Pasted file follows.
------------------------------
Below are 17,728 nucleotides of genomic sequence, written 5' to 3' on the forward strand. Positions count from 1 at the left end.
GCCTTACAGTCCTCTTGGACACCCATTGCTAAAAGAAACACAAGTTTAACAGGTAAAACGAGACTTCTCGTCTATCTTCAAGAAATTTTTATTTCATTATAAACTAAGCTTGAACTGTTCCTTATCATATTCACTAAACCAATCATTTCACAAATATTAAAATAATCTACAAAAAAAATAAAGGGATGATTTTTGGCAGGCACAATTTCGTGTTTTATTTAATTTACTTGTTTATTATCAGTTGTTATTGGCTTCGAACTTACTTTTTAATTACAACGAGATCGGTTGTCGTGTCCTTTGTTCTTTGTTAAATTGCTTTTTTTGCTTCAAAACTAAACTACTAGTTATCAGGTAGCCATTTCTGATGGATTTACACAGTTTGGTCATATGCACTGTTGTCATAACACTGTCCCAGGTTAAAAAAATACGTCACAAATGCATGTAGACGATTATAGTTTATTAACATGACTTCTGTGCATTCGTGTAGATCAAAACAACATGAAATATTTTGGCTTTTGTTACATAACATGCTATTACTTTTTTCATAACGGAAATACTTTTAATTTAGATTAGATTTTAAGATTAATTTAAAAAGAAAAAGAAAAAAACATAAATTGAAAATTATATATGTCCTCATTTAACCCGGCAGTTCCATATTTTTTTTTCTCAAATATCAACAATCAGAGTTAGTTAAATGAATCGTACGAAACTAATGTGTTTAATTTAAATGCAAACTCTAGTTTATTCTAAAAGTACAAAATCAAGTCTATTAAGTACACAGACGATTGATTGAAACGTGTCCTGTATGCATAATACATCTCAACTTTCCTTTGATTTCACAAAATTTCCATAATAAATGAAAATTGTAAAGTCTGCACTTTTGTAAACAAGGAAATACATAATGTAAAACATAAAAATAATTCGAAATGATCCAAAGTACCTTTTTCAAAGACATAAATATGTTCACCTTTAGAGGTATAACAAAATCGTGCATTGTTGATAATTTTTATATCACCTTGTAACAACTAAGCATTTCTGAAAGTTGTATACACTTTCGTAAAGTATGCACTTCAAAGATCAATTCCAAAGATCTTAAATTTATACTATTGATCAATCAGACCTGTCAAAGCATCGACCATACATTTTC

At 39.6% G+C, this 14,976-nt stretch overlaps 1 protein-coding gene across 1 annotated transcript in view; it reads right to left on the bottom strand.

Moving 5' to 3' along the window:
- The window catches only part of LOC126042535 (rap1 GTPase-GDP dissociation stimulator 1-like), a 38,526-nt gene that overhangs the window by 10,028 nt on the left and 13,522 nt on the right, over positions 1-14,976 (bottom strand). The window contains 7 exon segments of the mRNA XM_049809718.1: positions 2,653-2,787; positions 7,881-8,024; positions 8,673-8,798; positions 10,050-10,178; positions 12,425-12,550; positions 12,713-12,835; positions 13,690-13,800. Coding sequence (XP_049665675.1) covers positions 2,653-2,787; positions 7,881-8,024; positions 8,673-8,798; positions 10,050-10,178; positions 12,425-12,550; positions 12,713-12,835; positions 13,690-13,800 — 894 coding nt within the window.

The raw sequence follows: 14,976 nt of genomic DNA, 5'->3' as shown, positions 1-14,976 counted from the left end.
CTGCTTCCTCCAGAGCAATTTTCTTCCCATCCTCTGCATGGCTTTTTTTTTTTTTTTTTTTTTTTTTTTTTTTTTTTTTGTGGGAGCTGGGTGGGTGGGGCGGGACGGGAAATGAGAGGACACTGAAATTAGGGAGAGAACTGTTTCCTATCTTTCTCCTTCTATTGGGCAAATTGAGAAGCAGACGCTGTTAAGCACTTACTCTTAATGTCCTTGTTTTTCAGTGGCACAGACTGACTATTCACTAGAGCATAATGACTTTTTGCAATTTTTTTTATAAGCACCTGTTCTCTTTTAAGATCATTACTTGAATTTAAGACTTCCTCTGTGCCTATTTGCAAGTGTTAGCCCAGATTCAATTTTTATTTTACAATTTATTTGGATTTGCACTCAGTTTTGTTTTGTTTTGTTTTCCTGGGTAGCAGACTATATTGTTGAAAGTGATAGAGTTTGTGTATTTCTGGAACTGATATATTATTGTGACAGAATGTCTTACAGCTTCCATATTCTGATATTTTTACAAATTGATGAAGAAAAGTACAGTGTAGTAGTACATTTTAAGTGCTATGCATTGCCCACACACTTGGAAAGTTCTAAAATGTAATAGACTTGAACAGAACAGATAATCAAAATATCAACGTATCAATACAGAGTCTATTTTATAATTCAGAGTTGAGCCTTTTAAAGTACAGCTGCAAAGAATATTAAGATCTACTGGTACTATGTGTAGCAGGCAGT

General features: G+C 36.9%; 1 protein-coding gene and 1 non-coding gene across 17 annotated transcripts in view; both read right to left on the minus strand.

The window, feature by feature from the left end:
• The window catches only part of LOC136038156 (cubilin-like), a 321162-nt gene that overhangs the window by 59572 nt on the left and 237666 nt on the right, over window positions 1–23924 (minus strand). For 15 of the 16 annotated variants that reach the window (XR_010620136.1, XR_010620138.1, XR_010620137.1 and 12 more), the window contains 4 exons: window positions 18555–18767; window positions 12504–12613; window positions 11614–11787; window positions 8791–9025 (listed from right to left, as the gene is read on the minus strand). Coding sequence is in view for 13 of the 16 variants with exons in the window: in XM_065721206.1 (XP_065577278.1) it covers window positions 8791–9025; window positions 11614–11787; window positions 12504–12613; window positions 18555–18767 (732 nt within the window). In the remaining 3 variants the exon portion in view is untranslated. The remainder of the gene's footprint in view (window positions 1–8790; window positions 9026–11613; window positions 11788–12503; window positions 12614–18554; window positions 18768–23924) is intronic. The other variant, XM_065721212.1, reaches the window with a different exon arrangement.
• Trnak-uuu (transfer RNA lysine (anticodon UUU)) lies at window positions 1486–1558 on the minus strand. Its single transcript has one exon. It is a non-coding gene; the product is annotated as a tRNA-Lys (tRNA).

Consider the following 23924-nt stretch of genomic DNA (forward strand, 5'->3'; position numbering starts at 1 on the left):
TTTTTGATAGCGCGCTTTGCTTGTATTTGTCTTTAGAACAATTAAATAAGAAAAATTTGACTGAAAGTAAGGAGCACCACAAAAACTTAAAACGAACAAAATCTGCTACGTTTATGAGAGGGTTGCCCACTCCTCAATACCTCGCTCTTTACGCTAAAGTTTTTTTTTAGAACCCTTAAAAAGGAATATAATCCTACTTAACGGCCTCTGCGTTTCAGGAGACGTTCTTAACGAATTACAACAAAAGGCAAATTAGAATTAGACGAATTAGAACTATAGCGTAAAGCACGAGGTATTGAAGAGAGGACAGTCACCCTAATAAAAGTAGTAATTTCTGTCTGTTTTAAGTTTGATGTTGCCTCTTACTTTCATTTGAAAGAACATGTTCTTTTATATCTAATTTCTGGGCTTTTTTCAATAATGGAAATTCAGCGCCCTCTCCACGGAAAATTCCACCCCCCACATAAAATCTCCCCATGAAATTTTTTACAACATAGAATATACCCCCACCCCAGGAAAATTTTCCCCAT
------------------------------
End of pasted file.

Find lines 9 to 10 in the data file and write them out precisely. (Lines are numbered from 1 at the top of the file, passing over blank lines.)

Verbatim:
The window, feature by feature from the left end:
• The window catches only part of LOC136038156 (cubilin-like), a 321162-nt gene that overhangs the window by 59572 nt on the left and 237666 nt on the right, over window positions 1–23924 (minus strand). For 15 of the 16 annotated variants that reach the window (XR_010620136.1, XR_010620138.1, XR_010620137.1 and 12 more), the window contains 4 exons: window positions 18555–18767; window positions 12504–12613; window positions 11614–11787; window positions 8791–9025 (listed from right to left, as the gene is read on the minus strand). Coding sequence is in view for 13 of the 16 variants with exons in the window: in XM_065721206.1 (XP_065577278.1) it covers window positions 8791–9025; window positions 11614–11787; window positions 12504–12613; window positions 18555–18767 (732 nt within the window). In the remaining 3 variants the exon portion in view is untranslated. The remainder of the gene's footprint in view (window positions 1–8790; window positions 9026–11613; window positions 11788–12503; window positions 12614–18554; window positions 18768–23924) is intronic. The other variant, XM_065721212.1, reaches the window with a different exon arrangement.